Since the implementation of project teams, the company's customer satisfaction scores have jumped, averaging a 9.5 out of 10 across 10 different areas, with an equal increase in referral business.
"Our scores have just gone through the roof, and that's been a big piece of our growth," Condon says. "Every single client is happy at the end of the job, and I couldn't say that before. I don't think we've made every single client a raving fan, but they're happy."
Condon's long-term vision for the company is to build a national basement finishing company. Along those lines, Finished Basement Co. opened an office in Minnesota's Twin Cities (where Condon attended college) three years ago.
That location has been a great success, something Condon credits to Matt Cook, who runs the Minnesota office and had previously worked in the Denver office.
"I think I got really lucky," Condon says. "He and I really are partners. We're very much on the same page."
On the other hand, the company recently stumbled with a suburban Virginia location, closing it down after about a year in business. It was a strong lesson in the importance of culture, Condon says.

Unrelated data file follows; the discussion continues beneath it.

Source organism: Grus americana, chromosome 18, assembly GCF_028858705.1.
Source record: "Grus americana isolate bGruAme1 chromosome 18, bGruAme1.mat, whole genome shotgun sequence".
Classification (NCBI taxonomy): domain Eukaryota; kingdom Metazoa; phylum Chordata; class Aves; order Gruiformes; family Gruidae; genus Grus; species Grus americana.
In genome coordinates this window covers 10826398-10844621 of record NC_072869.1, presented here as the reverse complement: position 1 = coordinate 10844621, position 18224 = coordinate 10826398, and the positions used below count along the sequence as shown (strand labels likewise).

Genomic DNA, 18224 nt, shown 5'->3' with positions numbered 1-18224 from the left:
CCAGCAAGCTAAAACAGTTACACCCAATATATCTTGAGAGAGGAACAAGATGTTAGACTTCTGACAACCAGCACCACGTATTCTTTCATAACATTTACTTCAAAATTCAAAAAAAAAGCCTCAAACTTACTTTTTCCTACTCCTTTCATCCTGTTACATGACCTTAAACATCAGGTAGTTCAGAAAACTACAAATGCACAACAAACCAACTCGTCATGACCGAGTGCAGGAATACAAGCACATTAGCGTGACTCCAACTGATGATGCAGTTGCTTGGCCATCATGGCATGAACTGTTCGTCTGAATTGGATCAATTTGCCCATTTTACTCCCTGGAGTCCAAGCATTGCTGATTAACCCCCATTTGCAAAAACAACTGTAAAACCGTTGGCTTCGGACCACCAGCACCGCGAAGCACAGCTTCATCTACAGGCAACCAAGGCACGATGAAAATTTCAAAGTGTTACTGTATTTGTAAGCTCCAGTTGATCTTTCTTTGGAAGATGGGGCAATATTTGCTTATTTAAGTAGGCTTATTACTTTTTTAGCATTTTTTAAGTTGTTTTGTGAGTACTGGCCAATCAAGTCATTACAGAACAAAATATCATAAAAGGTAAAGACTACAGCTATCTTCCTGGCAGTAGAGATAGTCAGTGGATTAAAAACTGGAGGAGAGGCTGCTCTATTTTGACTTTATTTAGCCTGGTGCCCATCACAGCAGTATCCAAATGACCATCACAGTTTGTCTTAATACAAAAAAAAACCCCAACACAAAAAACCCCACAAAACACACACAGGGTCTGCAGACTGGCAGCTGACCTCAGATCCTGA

"We hired all new people for that office," he says. "We trained them, but the culture part, I don't know if you can train it. We thought we hired for it, but I think it's something that gets in your blood and takes some time."
The other lesson, Condon says, is that the company won't ever again expand into a "super-hot" market. Although the culture was the most important reason for the location's failure, the company also had trouble finding project managers and trades to install the work.
"Anyone who was worth anything was working for the home builders," he says.
That experience doesn't mean the firm won't continue to expand, but any new offices will be opened with people who have been with the company for a while and with more planning and study of potential markets.
"If we do that, I have no concerns," Condon says. "That was the biggest thing ... we didn't have the right people and we weren't sophisticated enough to have the training to the point where we could just say, 'Here's the manual and here you go.'"
(For more on the challenges of opening new locations, see this month's cover story on p. 18)